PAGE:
In a pioneering paper published two decades ago, Brent Lee Metcalfe demonstrated that after Martin Harris lost the first 116 pages of the Book of Mormon, Joseph Smith didn’t immediately start over from the beginning of the book. Rather, he picked up the dictation where he had left off, at the beginning of the Book of Mosiah. Only after translating from Mosiah to the end of the Book of Mormon did he come back to translate 1 Nephi through Words of Mormon. Metcalfe’s “Mosiah priority” hypothesis has gained wide acceptance from Mormon and non-Mormon scholars alike.
One of Metcalfe’s many arguments for the priority of Mosiah had to do with the Book of Mormon’s usage of the roughly synonymous terms “therefore” and “wherefore.” Metcalfe found that in the Doctrine and Covenants revelations dictated during the same period as the Book of Mormon, we observe a gradual shift from a preference for “therefore” in the earlier revelations to a preference for “wherefore” in the later ones. The same gradual shift can be seen in the Book of Mormon when the books are arranged according to a Mosiah-priority dictation order. Arranging the books according to 1 Nephi priority, by contrast, reveals a sharp discontinuity between Words of Mormon and Mosiah—precisely where the Mosiah priority hypothesis predicts a discontinuity should occur. A few years ago, I replicated Metcalfe’s analysis using a computer program I wrote that measures Book of Mormon word frequencies. The results are shown in the graph below.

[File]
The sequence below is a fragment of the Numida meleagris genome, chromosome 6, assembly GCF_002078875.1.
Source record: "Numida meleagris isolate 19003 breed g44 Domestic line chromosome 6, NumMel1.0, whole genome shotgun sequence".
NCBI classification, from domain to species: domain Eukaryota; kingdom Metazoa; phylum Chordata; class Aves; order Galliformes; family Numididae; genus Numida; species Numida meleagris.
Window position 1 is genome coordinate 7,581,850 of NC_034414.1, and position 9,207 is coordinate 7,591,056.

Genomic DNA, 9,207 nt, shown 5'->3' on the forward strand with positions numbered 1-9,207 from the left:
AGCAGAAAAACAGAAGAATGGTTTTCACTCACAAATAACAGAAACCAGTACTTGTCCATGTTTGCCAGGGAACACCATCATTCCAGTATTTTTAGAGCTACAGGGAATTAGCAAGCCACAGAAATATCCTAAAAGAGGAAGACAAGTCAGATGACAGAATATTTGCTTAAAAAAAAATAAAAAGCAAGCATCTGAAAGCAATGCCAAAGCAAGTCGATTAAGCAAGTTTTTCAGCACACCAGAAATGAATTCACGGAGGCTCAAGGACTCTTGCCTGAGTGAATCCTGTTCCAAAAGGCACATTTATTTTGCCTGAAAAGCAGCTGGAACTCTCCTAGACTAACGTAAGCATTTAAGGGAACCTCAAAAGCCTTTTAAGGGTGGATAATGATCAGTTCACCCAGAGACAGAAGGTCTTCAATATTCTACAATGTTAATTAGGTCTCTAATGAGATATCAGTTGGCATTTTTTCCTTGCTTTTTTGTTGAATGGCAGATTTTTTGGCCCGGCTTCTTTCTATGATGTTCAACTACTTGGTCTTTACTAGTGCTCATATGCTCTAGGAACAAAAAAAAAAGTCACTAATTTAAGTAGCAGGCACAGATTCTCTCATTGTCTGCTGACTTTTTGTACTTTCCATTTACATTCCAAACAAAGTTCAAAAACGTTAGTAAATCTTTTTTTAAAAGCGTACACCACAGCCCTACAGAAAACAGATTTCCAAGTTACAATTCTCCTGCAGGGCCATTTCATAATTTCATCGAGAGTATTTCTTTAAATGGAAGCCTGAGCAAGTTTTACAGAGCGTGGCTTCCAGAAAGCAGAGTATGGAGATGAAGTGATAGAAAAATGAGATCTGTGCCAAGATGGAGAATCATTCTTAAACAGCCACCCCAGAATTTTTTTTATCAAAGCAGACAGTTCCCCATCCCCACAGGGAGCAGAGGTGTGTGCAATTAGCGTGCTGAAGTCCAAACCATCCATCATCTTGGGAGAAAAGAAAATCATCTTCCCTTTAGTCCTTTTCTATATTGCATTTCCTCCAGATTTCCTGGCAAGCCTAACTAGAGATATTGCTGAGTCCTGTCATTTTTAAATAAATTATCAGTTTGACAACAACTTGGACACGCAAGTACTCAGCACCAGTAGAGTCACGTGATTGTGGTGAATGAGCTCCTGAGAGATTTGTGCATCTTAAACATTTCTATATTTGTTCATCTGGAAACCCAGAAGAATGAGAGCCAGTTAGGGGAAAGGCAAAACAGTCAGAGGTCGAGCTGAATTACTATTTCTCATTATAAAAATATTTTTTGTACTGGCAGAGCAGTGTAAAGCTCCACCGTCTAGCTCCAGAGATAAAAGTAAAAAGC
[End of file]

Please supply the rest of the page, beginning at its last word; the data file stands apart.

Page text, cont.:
This result is not by itself decisive proof of Mosiah priority, but it’s persuasive when taken in conjunction with Metcalfe’s other evidence. It should also be noted that this implies Joseph Smith was not simply passively reciting an English text he saw in his stone. Gradual changes in his prophetic voice would seem to imply that the job of translator was an active role.
To extend Metcalfe’s study, I performed the same analysis on a couple other pairs of synonymous terms and achieved comparable results. The first graph below shows the terms “whoso” and “whosever.” Note that under Mosiah priority, we see an initial exclusive preference for “whosoever,” followed by a side-by-side use of both terms in Helaman through Mormon, followed finally by an exclusive preference for “whoso” in the last-dictated portion. When the books are arranged according to 1 Nephi priority, by contrast, we see the same sharp discontinuity between Mosiah and the preceding books that we observed in the “therefore” / “wherefore” case. This provides strong additional support for the Mosiah priority hypothesis.
The other pair of words I looked at was “inasmuch” and “insomuch.” The results here are nowhere near as striking as the therefore/wherefore case, but still tend to support Mosiah priority. The overall trend according to Mosiah priority was toward a preference for “inasmuch” in the latter portions of the book, and this is consistent with the overwhelming preference for that term in the later sections of the D&C. By contrast, the trend according to 1 Nephi priority was in the opposite direction from that predicted by the D&C.
 Brent Lee Metcalfe, “The Priority of Mosiah: A Prelude to Book of Mormon Exegesis,” in New Approaches to the Book of Mormon (Salt Lake City: Signature Books, 1993), 395–444.
 The shift occurs predominantly in the Book of Ether. In the early chapters of Ether, “therefore” predominates. In the middle chapters, both words are used with more-or-less equal frequency. Near the end of the book, “wherefore” is dominant.
 Unfortunately, the D&C revelations dictated contemporaneously with the Book of Mormon don’t use either term. The instance of “inasmuch” in D&C 3:16 was a later insertion.